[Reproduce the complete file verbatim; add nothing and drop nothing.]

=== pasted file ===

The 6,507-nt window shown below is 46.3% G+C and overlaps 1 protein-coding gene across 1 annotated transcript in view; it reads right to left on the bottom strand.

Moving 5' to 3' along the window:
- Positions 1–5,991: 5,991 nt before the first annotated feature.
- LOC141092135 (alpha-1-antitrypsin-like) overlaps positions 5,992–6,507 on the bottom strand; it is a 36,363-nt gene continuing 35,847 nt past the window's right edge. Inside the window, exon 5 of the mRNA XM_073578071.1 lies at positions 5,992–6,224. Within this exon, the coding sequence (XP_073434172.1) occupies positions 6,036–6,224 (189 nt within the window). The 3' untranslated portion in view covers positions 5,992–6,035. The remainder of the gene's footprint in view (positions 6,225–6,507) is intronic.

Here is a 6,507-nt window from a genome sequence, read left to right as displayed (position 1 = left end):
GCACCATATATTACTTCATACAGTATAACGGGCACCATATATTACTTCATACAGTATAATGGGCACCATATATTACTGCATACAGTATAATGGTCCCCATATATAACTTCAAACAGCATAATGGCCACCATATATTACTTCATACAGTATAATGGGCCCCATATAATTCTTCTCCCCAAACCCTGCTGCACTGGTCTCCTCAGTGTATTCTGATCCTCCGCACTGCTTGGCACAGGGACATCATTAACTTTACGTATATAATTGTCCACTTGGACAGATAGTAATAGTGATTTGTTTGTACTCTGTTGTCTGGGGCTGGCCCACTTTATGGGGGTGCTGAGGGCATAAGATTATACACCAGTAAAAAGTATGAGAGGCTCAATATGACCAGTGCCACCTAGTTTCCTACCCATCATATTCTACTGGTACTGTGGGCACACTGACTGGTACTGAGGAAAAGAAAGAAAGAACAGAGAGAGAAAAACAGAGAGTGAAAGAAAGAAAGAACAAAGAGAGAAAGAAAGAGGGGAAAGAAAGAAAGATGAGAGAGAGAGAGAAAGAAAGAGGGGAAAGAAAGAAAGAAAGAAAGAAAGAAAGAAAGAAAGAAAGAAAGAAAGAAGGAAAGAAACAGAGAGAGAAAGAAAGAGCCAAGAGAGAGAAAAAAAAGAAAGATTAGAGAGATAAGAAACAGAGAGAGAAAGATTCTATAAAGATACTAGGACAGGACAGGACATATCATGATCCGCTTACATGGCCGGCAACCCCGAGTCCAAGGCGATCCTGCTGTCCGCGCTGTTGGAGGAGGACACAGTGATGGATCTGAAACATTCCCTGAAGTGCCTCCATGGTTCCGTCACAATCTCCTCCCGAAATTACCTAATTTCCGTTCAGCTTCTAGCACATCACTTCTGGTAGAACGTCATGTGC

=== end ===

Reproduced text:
The 6,507-nt window shown below is 46.3% G+C and overlaps 1 protein-coding gene across 1 annotated transcript in view; it reads right to left on the bottom strand.

Moving 5' to 3' along the window:
- Positions 1–5,991: 5,991 nt before the first annotated feature.
- LOC141092135 (alpha-1-antitrypsin-like) overlaps positions 5,992–6,507 on the bottom strand; it is a 36,363-nt gene continuing 35,847 nt past the window's right edge. Inside the window, exon 5 of the mRNA XM_073578071.1 lies at positions 5,992–6,224. Within this exon, the coding sequence (XP_073434172.1) occupies positions 6,036–6,224 (189 nt within the window). The 3' untranslated portion in view covers positions 5,992–6,035. The remainder of the gene's footprint in view (positions 6,225–6,507) is intronic.

Here is a 6,507-nt window from a genome sequence, read left to right as displayed (position 1 = left end):
GCACCATATATTACTTCATACAGTATAACGGGCACCATATATTACTTCATACAGTATAATGGGCACCATATATTACTGCATACAGTATAATGGTCCCCATATATAACTTCAAACAGCATAATGGCCACCATATATTACTTCATACAGTATAATGGGCCCCATATAATTCTTCTCCCCAAACCCTGCTGCACTGGTCTCCTCAGTGTATTCTGATCCTCCGCACTGCTTGGCACAGGGACATCATTAACTTTACGTATATAATTGTCCACTTGGACAGATAGTAATAGTGATTTGTTTGTACTCTGTTGTCTGGGGCTGGCCCACTTTATGGGGGTGCTGAGGGCATAAGATTATACACCAGTAAAAAGTATGAGAGGCTCAATATGACCAGTGCCACCTAGTTTCCTACCCATCATATTCTACTGGTACTGTGGGCACACTGACTGGTACTGAGGAAAAGAAAGAAAGAACAGAGAGAGAAAAACAGAGAGTGAAAGAAAGAAAGAACAAAGAGAGAAAGAAAGAGGGGAAAGAAAGAAAGATGAGAGAGAGAGAGAAAGAAAGAGGGGAAAGAAAGAAAGAAAGAAAGAAAGAAAGAAAGAAAGAAAGAAAGAAAGAAGGAAAGAAACAGAGAGAGAAAGAAAGAGCCAAGAGAGAGAAAAAAAAGAAAGATTAGAGAGATAAGAAACAGAGAGAGAAAGATTCTATAAAGATACTAGGACAGGACAGGACATATCATGATCCGCTTACATGGCCGGCAACCCCGAGTCCAAGGCGATCCTGCTGTCCGCGCTGTTGGAGGAGGACACAGTGATGGATCTGAAACATTCCCTGAAGTGCCTCCATGGTTCCGTCACAATCTCCTCCCGAAATTACCTAATTTCCGTTCAGCTTCTAGCACATCACTTCTGGTAGAACGTCATGTGC